Posts by Tania Venn

Junk Hauler to be the Next Spiderman?

The upside of being a franchised business is that we are host to almost 200 individual business owners. Our franchise partners throughout North America and Australia come from a variety of backgrounds and have diverse interests. As we’ve mentioned, 1-800-GOT-JUNK? has jumped on board on international levels with select charities. We have a corporate partnership…

First 1-800-GOT-JUNK? truck retires

13 years ago Founder and CEO Brian Scudamore convinced his good friend, Paul Guy, to drive a shiny blue and green junk truck more than 3,000 kilometres from Vancouver to Toronto to set up the first franchise of 1-800-GOT-JUNK?. Shortly thereafter, TOR1 went into service. All these years later, with Toronto the top-revenue producer and…

What counts as “Junk” in your home?


What counts as junk when it comes to your home? A healthy guideline is to think of “junk” as anything that is not actively helpful to you in living a life that you love. Everything is energy, and the “energy” of what’s in your home either boosts you up, or it brings you down. It’s…

Customer Experience Professionals Association (CXPA)

Do you work in an environment where customer experience can make the difference  to your entire organization’s reputation? If so, you’ll find this an interesting read. Our VP, Franchise Operations, Simon Lowe, recently delivered the keynote speech at the Customer Experience Professionals Association (CXPA) Members Insight Exchange  in San Diego. Simon’s topic, “How we turned…

Moving Day

Imagine living in a place where almost 5% of the population moves on one day? This is what happens every year in the province of Quebec. July 1, Canada Day, happens to also be Moving Day in Quebec. Colossal moving days notwithstanding, fair weather moves are always preferable and the summer remains a popular moving…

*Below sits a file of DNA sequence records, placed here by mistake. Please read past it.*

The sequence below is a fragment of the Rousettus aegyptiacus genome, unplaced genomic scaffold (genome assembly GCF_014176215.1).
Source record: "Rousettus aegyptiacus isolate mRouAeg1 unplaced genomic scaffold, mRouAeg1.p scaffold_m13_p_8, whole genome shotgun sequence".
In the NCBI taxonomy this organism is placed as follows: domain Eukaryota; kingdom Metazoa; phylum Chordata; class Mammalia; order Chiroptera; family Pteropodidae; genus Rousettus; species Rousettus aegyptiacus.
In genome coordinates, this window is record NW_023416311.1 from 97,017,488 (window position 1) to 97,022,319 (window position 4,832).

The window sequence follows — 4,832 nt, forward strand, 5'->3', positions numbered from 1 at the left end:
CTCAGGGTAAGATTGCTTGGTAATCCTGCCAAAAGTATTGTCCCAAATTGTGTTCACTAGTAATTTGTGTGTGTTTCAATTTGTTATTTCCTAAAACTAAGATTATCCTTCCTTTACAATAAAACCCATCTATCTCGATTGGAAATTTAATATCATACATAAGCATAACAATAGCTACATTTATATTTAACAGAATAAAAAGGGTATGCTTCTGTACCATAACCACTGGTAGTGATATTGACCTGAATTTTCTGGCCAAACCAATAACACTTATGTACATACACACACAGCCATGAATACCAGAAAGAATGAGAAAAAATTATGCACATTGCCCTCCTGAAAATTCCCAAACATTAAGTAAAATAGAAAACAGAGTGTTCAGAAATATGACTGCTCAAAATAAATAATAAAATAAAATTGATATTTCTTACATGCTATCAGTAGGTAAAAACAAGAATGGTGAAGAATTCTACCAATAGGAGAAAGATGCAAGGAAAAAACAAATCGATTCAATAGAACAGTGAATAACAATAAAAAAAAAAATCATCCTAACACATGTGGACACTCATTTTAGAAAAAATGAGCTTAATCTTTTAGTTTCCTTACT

The Relationship With Junk

Just like most things in life, our belongings are really all about relationships. The things we choose to surround ourselves with build a pattern of our personal journey through life. We are defined by the stories our stuff can tell, from family memories to souvenirs, from items that portray our values and interests to the…

Digital Baby

Our PR team came together recently in our funky meeting room, Hollywood North to brainstorm jaw-dropping headlines for a survey we were planning to undertake about the junk in peoples’ lives. The white board was jam-packed and my hand was sore from jotting down ideas. This was our second go-round and our sharp and innovative team was beginning to feel a little deflated. And then one of the group asked if we’d heard about the baby who thought a magazine was an ipad that didn’t work.

That did it. Result achieved: my jaw dropped, and stayed there until my team mates began to exchange awkward looks. (The generation gap in the room made this not quite so shocking for them. After all, the last shocker of this kind I had experienced was the one about the child who was confused by his Dad’s instructions to “turn the shiny black vinyl disc to the other side.” Sorry, guys, but I think that was you!).

So now we were on to something. What does this say about our society? Recently Encyclopedia Britannica, the oldest English-language encyclopedia, in print since 1768, halted the printing press forever. And now our babies are perplexed and frustrated by the glossy, yet static, magazine photos that don’t respond to their nimble fingers.

The team was excited at the possibility of stumbling on to a great headline, until it dawned on us that 1-800-GOT-JUNK? must contribute to the loss of these items in young peoples’ lives. We haul away a lot of books! Yes, many of them are donated to shelters, thrift stores, and the like. But how long will that last for when the printed form is fast becoming an antique relic?

Or do we look at this in another way? That is, are we contributing to simplifying peoples’ lives by clearing away the clutter of items that – let’s face it – aren’t being used anyway? No matter which view you take, the results are the same: kids are growing up in a new, digital world and there is no way to stop it. The best we can do is provide some sage advice: hang on to those special books that had so much meaning to you as a child, or that you’ve read over and over again as an adult. Make a space for them in your otherwise clutter-free home. The energy of a good book, after all, is more uplifting than the energy of unused and dusty junk.